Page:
I agree with Richard and would only add a couple of points.

  1. The basic challenge of reducing cybersecurity risk remains the same with or without the pandemic.  That said, the "attack surface" is larger since people are using the internet for business more.  To help reduce this risk, I wrote an Energy Central post recommending refresher training to try to avoid getting hooked by a phishing attack:  
  2. As always, keeping up to date with software patches remains another key.  The #1 avenue for hackers to succeed is a phishing success that installs malware that exploits an existing, unpatched software vulnerability.

It's a difficult time; however, the power industry is once again meeting the challenge!


Richard Brooks's picture
Richard Brooks on Jul 3, 2020

Thanks, Mike. I hope you will consider filing comments on FERC's 6/18/2020 white paper proposing voluntary investments in cybersecurity controls for the grid with financial incentives. I welcome your insights on my own FERC filing comments to the FERC white paper.

Keep up the good work at WPI: you guys did a great job on the Maters program you created for ISO New England. My son-in-law is a proud graduate of your Masters program with ISO-NE.

Mike Ahern's picture
Mike Ahern on Jul 8, 2020

Hello Richard,

I just reviewed the FERC White Paper and your comments.

In my view, the FERC is to be commended for an initiative to apply incentives to inverstments to reduce cybersecurity risks to the power grid.  That said, the perscriptive nature of the guidance may produce less risk reduction per dollar invested than could be achieved.  For example, much of the guidance is concerned with low risk bulk electric system assets yet the Distribution System may be a much greater vulnerability.  Instead, perhaps FERC could just invite proposals to reduce risk and adjudicate the incentive awards.

I do appreciate your filed comments about assessing software as a valid risk reduction investment.  Here again, these could reduce risk for all classes of assets and also be applied to Distribtion systems.  In this way, risk reduction investments could be more efficient.



Richard Brooks's picture
Richard Brooks on Jul 11, 2020

Thanks for your insights, Mike. Energy Central is hosting a PowerSession on 8/12 covering software supply chain risk assessments for the electric grid, which is what I wrote about in my FERC filing. I hope you can join us and share your own thoughts/experiences with other attendees on 8/12. Thanks for the response.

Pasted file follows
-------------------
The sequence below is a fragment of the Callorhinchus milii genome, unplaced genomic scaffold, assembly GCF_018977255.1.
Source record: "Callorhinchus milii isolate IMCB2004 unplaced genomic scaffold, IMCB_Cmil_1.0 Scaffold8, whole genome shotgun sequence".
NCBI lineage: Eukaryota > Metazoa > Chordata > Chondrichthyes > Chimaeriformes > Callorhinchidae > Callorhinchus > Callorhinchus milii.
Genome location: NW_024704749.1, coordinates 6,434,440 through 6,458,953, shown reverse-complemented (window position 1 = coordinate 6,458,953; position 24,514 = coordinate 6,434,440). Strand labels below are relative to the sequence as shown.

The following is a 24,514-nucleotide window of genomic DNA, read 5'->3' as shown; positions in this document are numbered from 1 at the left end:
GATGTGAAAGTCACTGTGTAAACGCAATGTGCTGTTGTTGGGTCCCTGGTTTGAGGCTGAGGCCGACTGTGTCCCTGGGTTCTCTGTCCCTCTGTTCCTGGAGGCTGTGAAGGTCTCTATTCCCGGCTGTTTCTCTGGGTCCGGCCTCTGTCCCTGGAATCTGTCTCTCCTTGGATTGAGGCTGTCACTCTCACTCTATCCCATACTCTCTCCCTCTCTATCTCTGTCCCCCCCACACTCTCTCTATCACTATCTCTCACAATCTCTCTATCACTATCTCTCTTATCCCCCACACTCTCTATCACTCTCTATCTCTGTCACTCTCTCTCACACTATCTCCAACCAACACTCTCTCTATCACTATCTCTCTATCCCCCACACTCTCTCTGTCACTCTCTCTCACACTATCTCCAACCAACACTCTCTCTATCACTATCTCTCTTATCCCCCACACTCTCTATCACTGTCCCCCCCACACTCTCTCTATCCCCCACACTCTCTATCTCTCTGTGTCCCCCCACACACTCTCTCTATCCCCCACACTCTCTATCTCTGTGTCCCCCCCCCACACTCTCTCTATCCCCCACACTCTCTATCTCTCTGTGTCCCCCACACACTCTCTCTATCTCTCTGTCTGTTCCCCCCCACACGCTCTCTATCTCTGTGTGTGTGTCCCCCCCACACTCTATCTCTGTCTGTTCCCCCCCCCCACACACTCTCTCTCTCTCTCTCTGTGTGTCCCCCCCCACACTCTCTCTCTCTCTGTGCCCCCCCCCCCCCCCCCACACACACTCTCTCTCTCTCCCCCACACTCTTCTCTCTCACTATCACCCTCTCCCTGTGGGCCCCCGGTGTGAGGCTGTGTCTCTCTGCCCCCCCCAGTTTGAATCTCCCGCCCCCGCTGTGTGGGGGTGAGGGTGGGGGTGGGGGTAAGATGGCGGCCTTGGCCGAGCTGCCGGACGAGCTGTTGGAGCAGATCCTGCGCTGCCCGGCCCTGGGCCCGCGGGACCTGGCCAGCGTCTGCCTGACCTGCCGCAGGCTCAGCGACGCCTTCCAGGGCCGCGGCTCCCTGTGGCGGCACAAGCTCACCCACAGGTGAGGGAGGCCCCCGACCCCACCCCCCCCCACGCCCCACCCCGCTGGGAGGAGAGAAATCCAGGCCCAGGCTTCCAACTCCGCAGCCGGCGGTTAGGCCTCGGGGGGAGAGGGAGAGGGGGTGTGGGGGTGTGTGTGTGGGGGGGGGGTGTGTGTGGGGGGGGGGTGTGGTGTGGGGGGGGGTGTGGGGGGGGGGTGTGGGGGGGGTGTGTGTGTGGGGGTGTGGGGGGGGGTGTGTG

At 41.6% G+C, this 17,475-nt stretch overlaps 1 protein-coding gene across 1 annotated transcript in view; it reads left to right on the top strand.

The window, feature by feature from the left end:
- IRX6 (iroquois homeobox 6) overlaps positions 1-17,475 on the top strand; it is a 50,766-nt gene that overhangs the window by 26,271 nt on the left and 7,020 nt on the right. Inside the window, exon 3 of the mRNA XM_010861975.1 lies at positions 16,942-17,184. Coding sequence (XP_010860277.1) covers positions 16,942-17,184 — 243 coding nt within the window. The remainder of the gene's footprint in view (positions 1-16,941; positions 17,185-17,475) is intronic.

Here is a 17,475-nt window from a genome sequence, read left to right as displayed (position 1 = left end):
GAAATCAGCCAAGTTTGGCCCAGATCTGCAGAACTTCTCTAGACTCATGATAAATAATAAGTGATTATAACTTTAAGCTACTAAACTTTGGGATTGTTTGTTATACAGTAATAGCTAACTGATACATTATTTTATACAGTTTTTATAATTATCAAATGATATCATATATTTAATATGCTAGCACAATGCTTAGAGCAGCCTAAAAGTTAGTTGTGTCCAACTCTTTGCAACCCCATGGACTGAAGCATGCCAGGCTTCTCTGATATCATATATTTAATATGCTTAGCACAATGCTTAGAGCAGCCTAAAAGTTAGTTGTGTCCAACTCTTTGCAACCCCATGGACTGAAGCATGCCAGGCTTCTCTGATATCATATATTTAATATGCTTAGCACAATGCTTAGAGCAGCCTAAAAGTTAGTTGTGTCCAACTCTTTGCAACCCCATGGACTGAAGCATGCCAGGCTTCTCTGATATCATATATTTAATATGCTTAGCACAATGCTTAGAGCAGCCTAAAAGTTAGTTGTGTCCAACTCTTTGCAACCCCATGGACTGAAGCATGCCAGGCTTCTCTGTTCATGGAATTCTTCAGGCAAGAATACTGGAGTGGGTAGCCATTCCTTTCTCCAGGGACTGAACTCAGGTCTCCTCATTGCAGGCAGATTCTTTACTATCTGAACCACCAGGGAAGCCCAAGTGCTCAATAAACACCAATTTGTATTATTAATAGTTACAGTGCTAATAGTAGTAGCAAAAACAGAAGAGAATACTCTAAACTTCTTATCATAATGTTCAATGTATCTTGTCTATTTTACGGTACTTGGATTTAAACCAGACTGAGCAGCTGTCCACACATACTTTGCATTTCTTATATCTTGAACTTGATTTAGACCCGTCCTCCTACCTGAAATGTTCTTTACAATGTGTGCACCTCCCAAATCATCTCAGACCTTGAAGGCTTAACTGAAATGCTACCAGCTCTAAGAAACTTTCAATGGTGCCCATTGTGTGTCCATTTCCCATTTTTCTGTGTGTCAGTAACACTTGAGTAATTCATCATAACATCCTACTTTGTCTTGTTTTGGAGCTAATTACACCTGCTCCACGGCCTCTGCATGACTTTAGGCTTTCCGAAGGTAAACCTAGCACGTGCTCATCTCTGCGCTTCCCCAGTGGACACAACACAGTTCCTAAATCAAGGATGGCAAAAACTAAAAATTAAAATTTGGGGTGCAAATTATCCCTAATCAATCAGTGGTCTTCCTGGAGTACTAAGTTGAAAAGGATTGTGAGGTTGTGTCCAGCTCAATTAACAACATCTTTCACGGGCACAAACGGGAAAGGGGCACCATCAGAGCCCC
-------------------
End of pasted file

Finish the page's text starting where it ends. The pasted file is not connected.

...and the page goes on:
Mike Ahern's picture
Mike Ahern on Jul 8, 2020

Hello Richard,

Thank you!  

I'm glad your son-in-law liked our WPI graduate program.  We developed the cyberecurity certificate at the request of ISO-New England and PJM Interconnection.  Since then, the program has also attracted Financial Services professionals (e.g. bankers).

I'll review the FERC white paper and your filing.



I'm not sure what you're looking for but here is what I know.

Many of my colleagues are working remotely. Everything seems to be going smoothly thanks to Webex, Zoom, Gotomeeting, etc. VPN access it the only allowed way to connect to the office network, based on what I've been told.

Some grid operators have quaranteed their control system operators in onsite housing (campers) to keep them from being infected.

Energy loads are down from 6-11% across the country. Wholesale energy prices are tanking. Revenues are way down.

Plans for returning to work are very cumbersome; worse than any of the BCP practices I remember, where a tornado event simulated the destruction of the master control center. In that scenario the building was rebuilt and everyone came back to work in a newer building. Recovery from COVID-19 is very different from the BCP practices with staged/phased return of personnel, meeting room changes, masks and all the other changes that go along with this.